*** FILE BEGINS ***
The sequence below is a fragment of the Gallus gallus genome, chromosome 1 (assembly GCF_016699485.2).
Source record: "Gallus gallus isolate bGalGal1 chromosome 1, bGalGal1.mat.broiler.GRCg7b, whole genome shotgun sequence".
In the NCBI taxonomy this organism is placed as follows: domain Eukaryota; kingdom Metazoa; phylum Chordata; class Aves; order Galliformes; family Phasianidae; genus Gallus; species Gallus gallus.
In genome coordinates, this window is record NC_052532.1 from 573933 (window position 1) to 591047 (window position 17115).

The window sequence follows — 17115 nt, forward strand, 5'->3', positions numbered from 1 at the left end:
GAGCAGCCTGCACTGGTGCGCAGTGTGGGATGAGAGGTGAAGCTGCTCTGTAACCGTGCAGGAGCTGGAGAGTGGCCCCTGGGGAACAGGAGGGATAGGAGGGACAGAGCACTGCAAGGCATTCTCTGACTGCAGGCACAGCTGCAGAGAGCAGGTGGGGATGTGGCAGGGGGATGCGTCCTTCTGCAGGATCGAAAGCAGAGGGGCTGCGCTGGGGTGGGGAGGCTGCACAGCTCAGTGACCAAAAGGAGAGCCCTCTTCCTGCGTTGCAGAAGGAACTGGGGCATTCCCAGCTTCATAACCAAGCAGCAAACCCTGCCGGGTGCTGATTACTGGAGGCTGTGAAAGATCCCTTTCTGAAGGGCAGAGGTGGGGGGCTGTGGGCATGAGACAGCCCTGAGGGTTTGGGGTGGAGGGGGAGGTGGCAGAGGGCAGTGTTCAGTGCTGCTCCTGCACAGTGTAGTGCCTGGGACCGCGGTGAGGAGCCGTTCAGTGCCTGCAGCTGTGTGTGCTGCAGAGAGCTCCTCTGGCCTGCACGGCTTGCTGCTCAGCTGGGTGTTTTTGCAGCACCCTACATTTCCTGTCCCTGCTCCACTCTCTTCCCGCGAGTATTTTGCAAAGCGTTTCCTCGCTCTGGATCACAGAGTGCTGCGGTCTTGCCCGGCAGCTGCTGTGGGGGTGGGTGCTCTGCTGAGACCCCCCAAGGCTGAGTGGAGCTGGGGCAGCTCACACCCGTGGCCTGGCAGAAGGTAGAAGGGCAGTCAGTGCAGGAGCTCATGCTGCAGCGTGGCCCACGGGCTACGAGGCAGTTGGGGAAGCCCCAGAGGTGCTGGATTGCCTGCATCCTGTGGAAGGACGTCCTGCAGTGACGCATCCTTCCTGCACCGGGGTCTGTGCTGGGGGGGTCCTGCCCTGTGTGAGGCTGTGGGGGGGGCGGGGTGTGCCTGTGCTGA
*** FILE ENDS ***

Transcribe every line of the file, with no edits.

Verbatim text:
The sequence below is a fragment of the Gallus gallus genome, chromosome 1 (assembly GCF_016699485.2).
Source record: "Gallus gallus isolate bGalGal1 chromosome 1, bGalGal1.mat.broiler.GRCg7b, whole genome shotgun sequence".
In the NCBI taxonomy this organism is placed as follows: domain Eukaryota; kingdom Metazoa; phylum Chordata; class Aves; order Galliformes; family Phasianidae; genus Gallus; species Gallus gallus.
In genome coordinates, this window is record NC_052532.1 from 573933 (window position 1) to 591047 (window position 17115).

The window sequence follows — 17115 nt, forward strand, 5'->3', positions numbered from 1 at the left end:
GAGCAGCCTGCACTGGTGCGCAGTGTGGGATGAGAGGTGAAGCTGCTCTGTAACCGTGCAGGAGCTGGAGAGTGGCCCCTGGGGAACAGGAGGGATAGGAGGGACAGAGCACTGCAAGGCATTCTCTGACTGCAGGCACAGCTGCAGAGAGCAGGTGGGGATGTGGCAGGGGGATGCGTCCTTCTGCAGGATCGAAAGCAGAGGGGCTGCGCTGGGGTGGGGAGGCTGCACAGCTCAGTGACCAAAAGGAGAGCCCTCTTCCTGCGTTGCAGAAGGAACTGGGGCATTCCCAGCTTCATAACCAAGCAGCAAACCCTGCCGGGTGCTGATTACTGGAGGCTGTGAAAGATCCCTTTCTGAAGGGCAGAGGTGGGGGGCTGTGGGCATGAGACAGCCCTGAGGGTTTGGGGTGGAGGGGGAGGTGGCAGAGGGCAGTGTTCAGTGCTGCTCCTGCACAGTGTAGTGCCTGGGACCGCGGTGAGGAGCCGTTCAGTGCCTGCAGCTGTGTGTGCTGCAGAGAGCTCCTCTGGCCTGCACGGCTTGCTGCTCAGCTGGGTGTTTTTGCAGCACCCTACATTTCCTGTCCCTGCTCCACTCTCTTCCCGCGAGTATTTTGCAAAGCGTTTCCTCGCTCTGGATCACAGAGTGCTGCGGTCTTGCCCGGCAGCTGCTGTGGGGGTGGGTGCTCTGCTGAGACCCCCCAAGGCTGAGTGGAGCTGGGGCAGCTCACACCCGTGGCCTGGCAGAAGGTAGAAGGGCAGTCAGTGCAGGAGCTCATGCTGCAGCGTGGCCCACGGGCTACGAGGCAGTTGGGGAAGCCCCAGAGGTGCTGGATTGCCTGCATCCTGTGGAAGGACGTCCTGCAGTGACGCATCCTTCCTGCACCGGGGTCTGTGCTGGGGGGGTCCTGCCCTGTGTGAGGCTGTGGGGGGGGCGGGGTGTGCCTGTGCTGA